Does Kinesiology Tape Really Work?
Wiki Commons/Craig Maccubbin
By Kelly O'Mara—That colorful tape you see on beach volleyball players and increasingly on endurance athletes is more than just a fun shade of athletic tape. “It’s a lot different than regular athletic tape,” said Dr. Victoria VanNederynen, a Boston-based chiropractor certified in the Kinesio Taping Method.
The brightly-colored kinesiology tape is made up of cotton fibers with polymer elastic strands woven throughout. Whereas traditional athletic tape restricts blood flow and movement, kinesiology tape is pliable and allows for a full range of motion. “It feels like it’s not even there,” said VanNederynen.
First developed in the 1970s by Japanese chiropractor Kenzo Kase, kinesiology tape came to prominence after the 2008 Olympics, and several companies have developed products from Kase’s Kinesio Tex Tape since.
Although it can be applied in a variety of patterns, the tape predominantly works in a few key ways. Kinesiology tape offers structural or muscle support; it can correct postural problems and increase blood flow and lymphatic drainage.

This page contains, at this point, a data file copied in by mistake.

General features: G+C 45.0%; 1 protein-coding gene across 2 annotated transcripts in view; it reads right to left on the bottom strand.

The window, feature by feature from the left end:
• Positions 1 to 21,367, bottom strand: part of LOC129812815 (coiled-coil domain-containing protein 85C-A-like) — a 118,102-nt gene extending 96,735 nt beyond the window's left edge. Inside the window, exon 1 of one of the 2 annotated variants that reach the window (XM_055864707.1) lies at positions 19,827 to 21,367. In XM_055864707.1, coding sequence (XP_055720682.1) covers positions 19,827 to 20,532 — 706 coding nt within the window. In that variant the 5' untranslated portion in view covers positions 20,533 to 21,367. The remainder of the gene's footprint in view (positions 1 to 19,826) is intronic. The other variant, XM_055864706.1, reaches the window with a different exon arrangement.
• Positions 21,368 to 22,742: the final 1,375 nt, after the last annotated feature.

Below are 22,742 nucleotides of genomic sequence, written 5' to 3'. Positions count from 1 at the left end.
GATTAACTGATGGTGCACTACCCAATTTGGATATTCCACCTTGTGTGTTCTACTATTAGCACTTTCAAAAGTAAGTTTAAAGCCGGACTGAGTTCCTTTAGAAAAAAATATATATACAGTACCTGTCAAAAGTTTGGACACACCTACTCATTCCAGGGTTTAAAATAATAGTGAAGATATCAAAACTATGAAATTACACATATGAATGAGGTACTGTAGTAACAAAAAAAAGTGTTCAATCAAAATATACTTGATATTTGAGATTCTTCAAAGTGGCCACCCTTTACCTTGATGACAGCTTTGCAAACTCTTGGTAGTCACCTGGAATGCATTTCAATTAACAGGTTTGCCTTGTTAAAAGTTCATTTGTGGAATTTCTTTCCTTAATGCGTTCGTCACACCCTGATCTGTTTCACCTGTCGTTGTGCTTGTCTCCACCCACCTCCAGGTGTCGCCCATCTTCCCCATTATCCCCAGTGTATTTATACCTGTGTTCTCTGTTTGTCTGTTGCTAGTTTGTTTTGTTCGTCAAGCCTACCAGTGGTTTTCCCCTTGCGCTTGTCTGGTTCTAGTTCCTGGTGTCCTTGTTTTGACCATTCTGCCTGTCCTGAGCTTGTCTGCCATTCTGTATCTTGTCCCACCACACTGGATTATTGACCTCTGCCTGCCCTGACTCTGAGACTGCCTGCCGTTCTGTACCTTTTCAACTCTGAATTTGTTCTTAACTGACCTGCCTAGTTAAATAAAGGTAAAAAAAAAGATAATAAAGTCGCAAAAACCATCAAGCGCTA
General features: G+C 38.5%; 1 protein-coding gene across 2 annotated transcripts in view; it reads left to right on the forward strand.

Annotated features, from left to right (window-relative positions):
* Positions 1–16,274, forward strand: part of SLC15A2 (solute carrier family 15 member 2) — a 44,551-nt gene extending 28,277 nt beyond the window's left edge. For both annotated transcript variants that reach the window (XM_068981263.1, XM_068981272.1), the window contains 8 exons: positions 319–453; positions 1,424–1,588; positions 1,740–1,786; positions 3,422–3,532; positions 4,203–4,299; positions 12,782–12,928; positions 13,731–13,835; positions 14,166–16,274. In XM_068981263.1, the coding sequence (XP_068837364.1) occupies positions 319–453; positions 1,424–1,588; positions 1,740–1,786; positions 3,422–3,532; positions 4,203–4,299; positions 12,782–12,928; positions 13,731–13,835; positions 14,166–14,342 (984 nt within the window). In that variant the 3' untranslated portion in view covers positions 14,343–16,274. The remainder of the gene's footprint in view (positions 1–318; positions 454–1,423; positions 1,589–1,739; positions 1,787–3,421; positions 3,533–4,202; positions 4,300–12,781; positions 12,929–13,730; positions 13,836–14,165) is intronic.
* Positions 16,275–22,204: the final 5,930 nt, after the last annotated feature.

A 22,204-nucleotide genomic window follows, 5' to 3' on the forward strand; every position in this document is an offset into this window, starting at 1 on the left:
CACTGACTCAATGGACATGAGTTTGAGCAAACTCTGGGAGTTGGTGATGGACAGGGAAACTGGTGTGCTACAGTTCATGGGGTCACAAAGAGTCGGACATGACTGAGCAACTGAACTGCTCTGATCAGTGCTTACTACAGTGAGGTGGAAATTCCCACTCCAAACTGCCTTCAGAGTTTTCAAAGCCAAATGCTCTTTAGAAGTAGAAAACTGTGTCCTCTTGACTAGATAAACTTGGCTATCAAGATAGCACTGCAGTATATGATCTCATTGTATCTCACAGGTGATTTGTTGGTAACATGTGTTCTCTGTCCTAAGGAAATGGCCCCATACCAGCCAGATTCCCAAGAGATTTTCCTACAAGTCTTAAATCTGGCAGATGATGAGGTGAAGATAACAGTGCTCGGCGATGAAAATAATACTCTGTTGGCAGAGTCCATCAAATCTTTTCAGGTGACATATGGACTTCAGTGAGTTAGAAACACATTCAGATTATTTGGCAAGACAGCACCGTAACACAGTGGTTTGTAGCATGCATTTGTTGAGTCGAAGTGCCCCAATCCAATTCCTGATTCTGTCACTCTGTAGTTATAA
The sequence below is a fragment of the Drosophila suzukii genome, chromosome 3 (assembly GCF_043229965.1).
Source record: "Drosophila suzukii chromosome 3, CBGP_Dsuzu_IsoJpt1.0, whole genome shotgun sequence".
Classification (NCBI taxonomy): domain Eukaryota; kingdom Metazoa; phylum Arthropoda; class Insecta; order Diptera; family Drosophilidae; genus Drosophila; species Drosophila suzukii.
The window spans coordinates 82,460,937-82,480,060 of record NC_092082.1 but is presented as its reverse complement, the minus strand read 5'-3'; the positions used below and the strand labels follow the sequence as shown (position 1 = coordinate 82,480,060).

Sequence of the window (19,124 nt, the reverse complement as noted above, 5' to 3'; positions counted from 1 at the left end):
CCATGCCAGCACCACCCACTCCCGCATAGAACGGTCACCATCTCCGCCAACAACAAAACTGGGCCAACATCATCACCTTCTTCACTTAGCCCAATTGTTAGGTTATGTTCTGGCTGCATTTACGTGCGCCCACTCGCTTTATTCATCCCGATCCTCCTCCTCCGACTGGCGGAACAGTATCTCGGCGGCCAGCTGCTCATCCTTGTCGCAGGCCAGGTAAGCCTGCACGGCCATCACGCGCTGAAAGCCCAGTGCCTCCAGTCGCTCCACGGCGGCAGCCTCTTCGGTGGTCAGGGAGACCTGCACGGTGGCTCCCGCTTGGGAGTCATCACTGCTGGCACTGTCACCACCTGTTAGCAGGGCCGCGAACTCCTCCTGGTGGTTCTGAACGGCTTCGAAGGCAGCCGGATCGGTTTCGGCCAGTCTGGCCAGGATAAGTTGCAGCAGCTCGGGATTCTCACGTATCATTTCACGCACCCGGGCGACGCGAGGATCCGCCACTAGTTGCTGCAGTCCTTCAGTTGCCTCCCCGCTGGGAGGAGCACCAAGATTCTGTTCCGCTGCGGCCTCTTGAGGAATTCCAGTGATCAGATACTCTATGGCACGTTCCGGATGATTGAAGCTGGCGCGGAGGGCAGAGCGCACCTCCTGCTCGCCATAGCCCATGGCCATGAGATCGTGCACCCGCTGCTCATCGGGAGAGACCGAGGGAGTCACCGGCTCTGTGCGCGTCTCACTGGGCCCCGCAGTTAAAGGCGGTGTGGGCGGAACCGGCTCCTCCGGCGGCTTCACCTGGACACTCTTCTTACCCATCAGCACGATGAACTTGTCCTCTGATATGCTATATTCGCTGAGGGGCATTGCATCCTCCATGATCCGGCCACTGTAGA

When the tape is applied correctly, it achieves the last of these effects by lifting the skin to create a small space between the muscle and dermis layers. That space takes the pressure off swelling or injured muscles, allows smooth muscle movement and makes space for drainage and blood flow.
“We’re talking a very, very small space of separation, but it’s enough,” said Dr. Justin Pierce, a Scottsdale, Ariz.-based chiropractor who uses the tape on his patients.
Both Pierce and VanNederynen said they use the tape themselves for long bike rides, triathlons or marathons. But they both also acknowledged that some of the benefit may be mental, particularly for people with old injuries.
“It works. Do we know how it works? Not for sure,” said Pierce. “I think it does do something.”
There are several brands of kinesiology tapes on the market available at specialty running, triathlon and cycling shops. Tapes are typically available in two-inch or four-inch widths and some brands, including Rock Tape, Spidertech and Kinesio, also have handy precut tape specifically made for certain body parts such as knees, feet, shoulders and backs. And unlike traditional sports tape, kinesiology tape comes in fun bright colors and patterns. Don’t fret if you’re nervous about applying the tape yourself; most manufacturers’ websites offer instructional videos or will help you find a practitioner in your area.
KT Tape | $13
Performtex | $8
Spidertech | $15
Rock Tape | $18
Kinesio | $15